California is in the grips of yet another terrifying and destructive wave of lightning-caused wildfires as residents are forced to flee their homes in the midst of the COVID-19 pandemic. Hundreds of families have lost their homes and possessions over the last 10 days. Thousands more remain at risk of suffering the same fate as firefighters struggle heroically battle the various blazes raging throughout Northern and Central California.
According to CAL FIRE, there are more than two dozen major wildfires scorching Northern and Central California which have killed at least seven people and destroyed nearly 2,000 structures. Cooler weather over the last few days is helping firefighters obtain containment of the largest wildfires in state history sparked by lightning strikes.
Still, even with containment, thousands of homeowners, business owners, and displaced residents are now left to deal with restoring their lives and replacing their homes and possessions. Thankfully they are now getting some help from the state’s Insurance Commissioner who has issued an emergency notice to expedite the processing and payment of wildfire insurance claims.
Michael Kelly, the senior managing partner at the Walkup Law Firm, has seen this before, most recently in the 2017 and 2018 utility-caused wildfires in Northern and Southern California. “If ever there was a time that fire and casualty insurance companies were required to act promptly and in the best interests of their insureds, this is such a time,” says Kelly.
In an order directed to insurers, Commissioner Ricardo Lara has urged all property/casualty insurance companies with policyholders in the state to expedite claims involving wildfire survivors. “A similar approach was taken in 2017 and 2018 by the insurance commissioner at that time,” commented Kelly. “It helps fire victims immeasurably to know that the state’s enforcement agency is proactively encouraging and requiring insurers to act promptly and in good faith.”
The emergency order is intended to speed up the claims handling process to help wildfire survivors recover from this devastating event and rebuild their lives and homes more quickly. Lara is requesting insurance companies to provide more flexibility in handling procedures and extend the billing grace periods to help residents and businesses recover in a timely manner.
The Commissioner has outlined these adjustments to procedures that will assist policyholders:
- A Billing Grace Period: Minimum 60-day billing grace period to allow for lost or destroyed renewal notices
- Loss of Use, Fair Rental Value or Additional Living Expenses: Minimum four-month advance payment
- Personal Property: Provide advance payment of at least 25% of policy limits for personal property — without the completion of an inventory form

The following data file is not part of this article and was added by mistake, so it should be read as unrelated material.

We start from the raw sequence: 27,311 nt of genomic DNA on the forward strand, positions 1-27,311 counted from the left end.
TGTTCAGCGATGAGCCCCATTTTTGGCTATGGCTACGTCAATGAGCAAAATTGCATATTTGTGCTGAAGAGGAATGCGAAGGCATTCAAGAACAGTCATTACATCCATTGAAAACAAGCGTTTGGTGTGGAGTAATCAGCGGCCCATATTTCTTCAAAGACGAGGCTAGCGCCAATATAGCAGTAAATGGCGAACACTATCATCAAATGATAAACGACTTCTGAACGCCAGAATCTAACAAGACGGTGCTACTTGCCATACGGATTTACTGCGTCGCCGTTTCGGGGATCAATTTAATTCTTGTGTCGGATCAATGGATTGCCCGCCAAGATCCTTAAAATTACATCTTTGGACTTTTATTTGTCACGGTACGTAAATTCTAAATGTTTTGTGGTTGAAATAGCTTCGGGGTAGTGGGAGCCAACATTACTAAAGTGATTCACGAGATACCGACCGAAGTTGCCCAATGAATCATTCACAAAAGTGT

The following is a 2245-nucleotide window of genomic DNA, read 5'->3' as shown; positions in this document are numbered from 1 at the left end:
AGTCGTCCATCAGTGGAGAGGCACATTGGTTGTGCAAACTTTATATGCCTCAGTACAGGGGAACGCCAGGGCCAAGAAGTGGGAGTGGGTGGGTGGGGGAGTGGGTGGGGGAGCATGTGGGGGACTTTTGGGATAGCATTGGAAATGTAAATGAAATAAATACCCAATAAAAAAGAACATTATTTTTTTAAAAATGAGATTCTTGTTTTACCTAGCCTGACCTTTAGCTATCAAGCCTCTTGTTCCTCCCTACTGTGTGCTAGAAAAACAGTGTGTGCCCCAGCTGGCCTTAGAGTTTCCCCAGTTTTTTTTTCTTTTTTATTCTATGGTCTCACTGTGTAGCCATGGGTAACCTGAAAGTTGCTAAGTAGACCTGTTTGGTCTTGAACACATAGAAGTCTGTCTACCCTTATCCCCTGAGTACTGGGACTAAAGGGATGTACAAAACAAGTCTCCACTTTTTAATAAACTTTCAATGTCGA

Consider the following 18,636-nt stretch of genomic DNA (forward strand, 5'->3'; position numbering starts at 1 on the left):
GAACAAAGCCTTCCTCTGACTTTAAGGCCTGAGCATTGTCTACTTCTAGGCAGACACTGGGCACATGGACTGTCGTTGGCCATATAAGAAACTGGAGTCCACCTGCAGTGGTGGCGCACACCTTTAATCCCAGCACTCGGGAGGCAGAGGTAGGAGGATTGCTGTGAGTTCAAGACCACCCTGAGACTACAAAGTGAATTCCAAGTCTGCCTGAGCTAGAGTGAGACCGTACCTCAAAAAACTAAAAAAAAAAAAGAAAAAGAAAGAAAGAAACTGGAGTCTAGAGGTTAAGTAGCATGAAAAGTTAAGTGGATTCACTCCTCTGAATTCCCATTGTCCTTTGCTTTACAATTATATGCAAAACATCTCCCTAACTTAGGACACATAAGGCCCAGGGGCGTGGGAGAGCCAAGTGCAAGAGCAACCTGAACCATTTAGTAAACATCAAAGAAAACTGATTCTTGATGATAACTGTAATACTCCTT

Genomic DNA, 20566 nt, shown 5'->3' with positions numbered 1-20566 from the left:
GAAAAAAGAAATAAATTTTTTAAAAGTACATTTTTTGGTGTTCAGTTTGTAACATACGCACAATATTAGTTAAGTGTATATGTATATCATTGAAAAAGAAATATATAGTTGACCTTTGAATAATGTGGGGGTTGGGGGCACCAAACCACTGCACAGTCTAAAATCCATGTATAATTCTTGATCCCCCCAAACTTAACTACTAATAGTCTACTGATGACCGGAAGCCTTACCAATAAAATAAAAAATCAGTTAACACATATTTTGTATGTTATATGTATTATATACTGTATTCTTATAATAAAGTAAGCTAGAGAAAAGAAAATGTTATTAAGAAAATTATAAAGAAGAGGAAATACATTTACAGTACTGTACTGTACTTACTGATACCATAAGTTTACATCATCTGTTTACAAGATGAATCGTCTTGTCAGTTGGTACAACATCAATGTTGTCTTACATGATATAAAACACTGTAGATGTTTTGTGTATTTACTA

- Inventory Forms: Must accept any inventory form that contains substantially the same information as a company-specific form
- Inventory Itemization: Must accept an inventory that includes groupings of personal property, such as clothing, shoes, books, or food items rather than listing each individual item
- Vehicle Claims: Expedite payment of vehicle damage claims covered under comprehensive loss coverage
- Debris Removal: Insurers must cooperate with consolidated debris removal efforts coordinated through the city, county, and state agencies unless the insurer can provide more rapid debris removal outside of this effort
It’s emotionally and financially devastating to lose a home and belongings in a wildfire. The process of itemizing everything you’ve lost and putting a price on personal possessions can be exhausting and traumatizing. By relaxing rules for itemizing lost items and giving policyholders more time and more flexibility, property and casualty insurance companies can alleviate some of the stress during this difficult time.
The Walkup Firm is a leader in wildfire litigation and is dedicated to helping victims recover losses. The Walkup team of attorneys is headed by Michael A. Kelly, Khaldoun Baghdadi, Andrew McDevitt, and Max Schuver. These lawyers have led the legal fight against the nation’s largest investor-owned utility PG&E, for damages to residents of six North Bay counties and Butte County caused by the utility triggering Northern California wildfires. The PG&E bankruptcy case, concluded recently on behalf of wildfire victims, was the largest Tort Bankruptcy in U.S. history – with overall payment to victims totaling $13.5 billion.
The Walkup team understands the obligation of insurance companies to deal fairly with their insureds. They help clients make sure that insurance carriers fulfill the promise of putting their insureds in “good hands”.
Written on behalf of The Walkup Firm
September 8, 2020